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Middens and Microphones: Podcasting as Digital Public Outreach in Archaeology
by Tristan J. Boyle.
Published in Advances in Archaeological Practice on October 5th, 2017.
The podcast as a communicative medium continues to rise in popularity as an opportunity for individuals to express themselves in similar ways to traditional radio and television. Critically, though, the recording of a podcast does not need a full studio for production. Rather, an individual possessing a microphone, free editing software, and time can create an audio show that is then uploaded to the Internet for people to download and listen to. Although podcasts can be found via standard web searching, they are also often listed in podcast directories, such as iTunes, Sticher, Google Play, and Miro (Ortega 2015), and hence are easily discoverable through both desktop browsers and mobile apps, making it simple to subscribe to multiple shows. The iTunes store, owned by Apple, is a particularly popular directory: a podcaster must submit a special kind of link, called an RSS feed, to Apple and have it approved. An RSS feed is a dynamic link that lets anyone attached to it know when an update is made to a web page—in this case, a listing of podcasts. Once the podcast is accepted to the directory, various search engines can access it and allow people to search by name or category (chosen by the podcasters themselves).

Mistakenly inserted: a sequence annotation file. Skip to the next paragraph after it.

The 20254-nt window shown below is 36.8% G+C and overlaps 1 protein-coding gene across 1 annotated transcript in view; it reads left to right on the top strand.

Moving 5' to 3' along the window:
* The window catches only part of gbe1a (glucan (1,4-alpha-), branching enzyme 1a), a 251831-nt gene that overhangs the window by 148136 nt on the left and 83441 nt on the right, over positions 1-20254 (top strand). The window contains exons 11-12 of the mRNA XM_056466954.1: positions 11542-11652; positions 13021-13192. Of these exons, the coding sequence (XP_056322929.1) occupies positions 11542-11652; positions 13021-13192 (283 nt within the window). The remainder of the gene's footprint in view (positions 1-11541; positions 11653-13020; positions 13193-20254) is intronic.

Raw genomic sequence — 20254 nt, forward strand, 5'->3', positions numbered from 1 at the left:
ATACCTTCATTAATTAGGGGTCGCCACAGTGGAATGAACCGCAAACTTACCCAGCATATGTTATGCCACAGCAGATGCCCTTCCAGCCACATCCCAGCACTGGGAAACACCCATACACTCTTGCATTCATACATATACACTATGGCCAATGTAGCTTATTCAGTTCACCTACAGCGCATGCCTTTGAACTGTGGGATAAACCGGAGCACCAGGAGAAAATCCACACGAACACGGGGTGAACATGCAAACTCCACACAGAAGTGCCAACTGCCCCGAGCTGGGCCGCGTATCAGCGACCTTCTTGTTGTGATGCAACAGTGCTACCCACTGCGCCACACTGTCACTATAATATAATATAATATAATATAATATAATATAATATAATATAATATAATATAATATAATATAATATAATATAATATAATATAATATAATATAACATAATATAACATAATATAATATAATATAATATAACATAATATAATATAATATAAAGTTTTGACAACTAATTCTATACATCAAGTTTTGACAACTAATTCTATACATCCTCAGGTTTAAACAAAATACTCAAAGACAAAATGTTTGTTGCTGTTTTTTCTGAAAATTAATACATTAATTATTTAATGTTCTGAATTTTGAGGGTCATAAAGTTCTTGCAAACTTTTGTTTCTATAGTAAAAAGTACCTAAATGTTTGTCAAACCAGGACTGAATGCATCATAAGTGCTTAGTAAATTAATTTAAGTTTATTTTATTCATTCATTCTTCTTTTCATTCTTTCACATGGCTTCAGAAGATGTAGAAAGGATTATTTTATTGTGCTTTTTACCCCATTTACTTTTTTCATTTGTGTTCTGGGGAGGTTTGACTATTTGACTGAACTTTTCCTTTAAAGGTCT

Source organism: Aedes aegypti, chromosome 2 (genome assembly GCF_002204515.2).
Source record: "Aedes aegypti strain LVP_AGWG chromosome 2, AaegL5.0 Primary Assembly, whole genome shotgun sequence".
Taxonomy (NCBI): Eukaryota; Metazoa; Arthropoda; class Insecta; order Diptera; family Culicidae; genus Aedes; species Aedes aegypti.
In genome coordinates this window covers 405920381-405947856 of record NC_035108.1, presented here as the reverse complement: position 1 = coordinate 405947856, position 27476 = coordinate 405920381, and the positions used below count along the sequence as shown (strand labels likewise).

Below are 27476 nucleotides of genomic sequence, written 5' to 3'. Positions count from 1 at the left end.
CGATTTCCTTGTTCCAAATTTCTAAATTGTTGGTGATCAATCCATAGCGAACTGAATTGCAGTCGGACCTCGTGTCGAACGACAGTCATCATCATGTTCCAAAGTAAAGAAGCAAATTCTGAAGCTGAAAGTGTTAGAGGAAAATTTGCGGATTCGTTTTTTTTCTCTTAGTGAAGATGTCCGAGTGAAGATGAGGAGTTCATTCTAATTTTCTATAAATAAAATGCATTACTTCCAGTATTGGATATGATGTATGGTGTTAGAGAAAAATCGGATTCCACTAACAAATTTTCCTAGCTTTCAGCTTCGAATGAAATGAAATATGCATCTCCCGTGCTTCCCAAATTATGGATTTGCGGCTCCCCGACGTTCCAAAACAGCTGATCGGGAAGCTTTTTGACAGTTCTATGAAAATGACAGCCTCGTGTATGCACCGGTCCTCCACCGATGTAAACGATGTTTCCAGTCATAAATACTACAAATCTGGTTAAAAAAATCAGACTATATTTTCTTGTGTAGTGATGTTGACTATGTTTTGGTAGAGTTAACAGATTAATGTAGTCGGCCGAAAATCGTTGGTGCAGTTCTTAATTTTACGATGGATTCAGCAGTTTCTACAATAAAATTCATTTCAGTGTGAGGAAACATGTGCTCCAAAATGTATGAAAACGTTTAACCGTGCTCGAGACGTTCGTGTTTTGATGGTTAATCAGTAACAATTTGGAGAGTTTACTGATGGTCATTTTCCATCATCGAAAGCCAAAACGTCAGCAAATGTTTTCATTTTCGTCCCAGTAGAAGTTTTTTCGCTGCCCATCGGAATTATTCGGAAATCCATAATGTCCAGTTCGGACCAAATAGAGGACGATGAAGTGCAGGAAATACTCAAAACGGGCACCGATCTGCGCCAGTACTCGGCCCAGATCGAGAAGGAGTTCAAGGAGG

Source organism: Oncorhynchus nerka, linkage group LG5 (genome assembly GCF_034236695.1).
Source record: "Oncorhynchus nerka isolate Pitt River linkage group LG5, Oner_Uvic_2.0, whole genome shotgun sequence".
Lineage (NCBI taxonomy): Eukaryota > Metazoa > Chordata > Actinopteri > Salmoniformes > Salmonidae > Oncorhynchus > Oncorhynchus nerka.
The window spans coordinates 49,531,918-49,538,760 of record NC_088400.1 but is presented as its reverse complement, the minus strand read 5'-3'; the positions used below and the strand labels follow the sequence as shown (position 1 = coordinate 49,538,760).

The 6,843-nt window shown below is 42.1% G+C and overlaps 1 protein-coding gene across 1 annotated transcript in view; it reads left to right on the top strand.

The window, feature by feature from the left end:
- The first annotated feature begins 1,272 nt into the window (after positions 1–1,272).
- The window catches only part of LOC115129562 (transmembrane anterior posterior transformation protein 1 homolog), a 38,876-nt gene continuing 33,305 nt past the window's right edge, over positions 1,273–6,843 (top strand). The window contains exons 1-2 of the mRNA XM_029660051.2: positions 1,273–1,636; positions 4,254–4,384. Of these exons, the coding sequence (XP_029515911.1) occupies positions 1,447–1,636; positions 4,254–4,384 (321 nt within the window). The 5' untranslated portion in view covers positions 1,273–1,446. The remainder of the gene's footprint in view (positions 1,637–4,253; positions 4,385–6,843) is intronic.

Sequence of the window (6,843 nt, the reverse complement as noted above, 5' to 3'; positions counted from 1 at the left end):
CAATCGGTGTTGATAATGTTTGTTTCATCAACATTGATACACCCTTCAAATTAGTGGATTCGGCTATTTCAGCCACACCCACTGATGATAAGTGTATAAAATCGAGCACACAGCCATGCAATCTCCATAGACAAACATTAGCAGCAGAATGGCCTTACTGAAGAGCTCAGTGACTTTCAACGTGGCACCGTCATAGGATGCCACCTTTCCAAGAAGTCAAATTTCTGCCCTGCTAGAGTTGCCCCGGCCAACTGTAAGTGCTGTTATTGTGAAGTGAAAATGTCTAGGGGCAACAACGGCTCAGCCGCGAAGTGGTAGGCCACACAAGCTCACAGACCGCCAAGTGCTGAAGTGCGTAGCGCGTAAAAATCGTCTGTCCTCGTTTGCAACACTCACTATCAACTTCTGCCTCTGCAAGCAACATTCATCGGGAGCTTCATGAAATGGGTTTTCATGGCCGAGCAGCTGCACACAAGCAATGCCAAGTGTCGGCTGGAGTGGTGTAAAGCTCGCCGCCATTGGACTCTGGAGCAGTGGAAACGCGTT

Ignite Reno #18: Chris Webster - It DOESN'T belong in a museum
Episode 269 of Timelines of Success - Chris Webster - Archaeologist and Podcaster
Chris Webster is an archaeologist, author, podcaster, business owner, and archaeo-Futurist. His passion is public education, outreach, and making commercial field archaeology more efficient – raising the quality of life for archaeological field technicians. Chris, when he is not running his archaeologist firm, is out podcasting. He has nine podcasts and one is a daily podcast. That is a lot of commitment for sure.